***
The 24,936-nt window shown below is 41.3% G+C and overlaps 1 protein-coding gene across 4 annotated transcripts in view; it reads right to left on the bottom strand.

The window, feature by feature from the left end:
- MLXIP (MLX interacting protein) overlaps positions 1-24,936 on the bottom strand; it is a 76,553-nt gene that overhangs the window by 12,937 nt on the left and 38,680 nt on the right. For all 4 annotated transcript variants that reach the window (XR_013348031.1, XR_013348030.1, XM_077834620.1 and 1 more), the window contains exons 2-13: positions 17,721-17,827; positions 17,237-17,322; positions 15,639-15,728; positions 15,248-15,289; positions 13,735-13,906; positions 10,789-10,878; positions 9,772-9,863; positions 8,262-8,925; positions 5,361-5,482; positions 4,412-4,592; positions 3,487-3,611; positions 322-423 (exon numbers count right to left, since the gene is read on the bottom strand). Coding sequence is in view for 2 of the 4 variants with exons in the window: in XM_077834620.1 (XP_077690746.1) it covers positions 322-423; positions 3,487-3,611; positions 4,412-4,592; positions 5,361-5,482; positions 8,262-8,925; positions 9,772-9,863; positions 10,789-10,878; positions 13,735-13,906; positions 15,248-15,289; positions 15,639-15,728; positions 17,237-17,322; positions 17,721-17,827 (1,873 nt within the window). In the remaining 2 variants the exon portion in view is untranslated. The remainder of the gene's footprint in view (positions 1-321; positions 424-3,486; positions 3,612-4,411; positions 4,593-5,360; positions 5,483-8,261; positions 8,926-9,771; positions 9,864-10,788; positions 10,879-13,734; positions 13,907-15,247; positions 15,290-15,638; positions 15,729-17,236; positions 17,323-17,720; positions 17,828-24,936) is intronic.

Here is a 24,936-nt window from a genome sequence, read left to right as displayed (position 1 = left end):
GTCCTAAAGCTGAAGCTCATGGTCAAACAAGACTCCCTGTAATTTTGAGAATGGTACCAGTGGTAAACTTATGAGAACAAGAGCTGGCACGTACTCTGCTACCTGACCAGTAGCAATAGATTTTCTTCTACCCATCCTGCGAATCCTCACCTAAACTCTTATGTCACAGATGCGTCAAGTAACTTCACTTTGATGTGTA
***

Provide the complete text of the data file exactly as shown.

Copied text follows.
The 24,936-nt window shown below is 41.3% G+C and overlaps 1 protein-coding gene across 4 annotated transcripts in view; it reads right to left on the bottom strand.

The window, feature by feature from the left end:
- MLXIP (MLX interacting protein) overlaps positions 1-24,936 on the bottom strand; it is a 76,553-nt gene that overhangs the window by 12,937 nt on the left and 38,680 nt on the right. For all 4 annotated transcript variants that reach the window (XR_013348031.1, XR_013348030.1, XM_077834620.1 and 1 more), the window contains exons 2-13: positions 17,721-17,827; positions 17,237-17,322; positions 15,639-15,728; positions 15,248-15,289; positions 13,735-13,906; positions 10,789-10,878; positions 9,772-9,863; positions 8,262-8,925; positions 5,361-5,482; positions 4,412-4,592; positions 3,487-3,611; positions 322-423 (exon numbers count right to left, since the gene is read on the bottom strand). Coding sequence is in view for 2 of the 4 variants with exons in the window: in XM_077834620.1 (XP_077690746.1) it covers positions 322-423; positions 3,487-3,611; positions 4,412-4,592; positions 5,361-5,482; positions 8,262-8,925; positions 9,772-9,863; positions 10,789-10,878; positions 13,735-13,906; positions 15,248-15,289; positions 15,639-15,728; positions 17,237-17,322; positions 17,721-17,827 (1,873 nt within the window). In the remaining 2 variants the exon portion in view is untranslated. The remainder of the gene's footprint in view (positions 1-321; positions 424-3,486; positions 3,612-4,411; positions 4,593-5,360; positions 5,483-8,261; positions 8,926-9,771; positions 9,864-10,788; positions 10,879-13,734; positions 13,907-15,247; positions 15,290-15,638; positions 15,729-17,236; positions 17,323-17,720; positions 17,828-24,936) is intronic.

Here is a 24,936-nt window from a genome sequence, read left to right as displayed (position 1 = left end):
GTCCTAAAGCTGAAGCTCATGGTCAAACAAGACTCCCTGTAATTTTGAGAATGGTACCAGTGGTAAACTTATGAGAACAAGAGCTGGCACGTACTCTGCTACCTGACCAGTAGCAATAGATTTTCTTCTACCCATCCTGCGAATCCTCACCTAAACTCTTATGTCACAGATGCGTCAAGTAACTTCACTTTGATGTGTA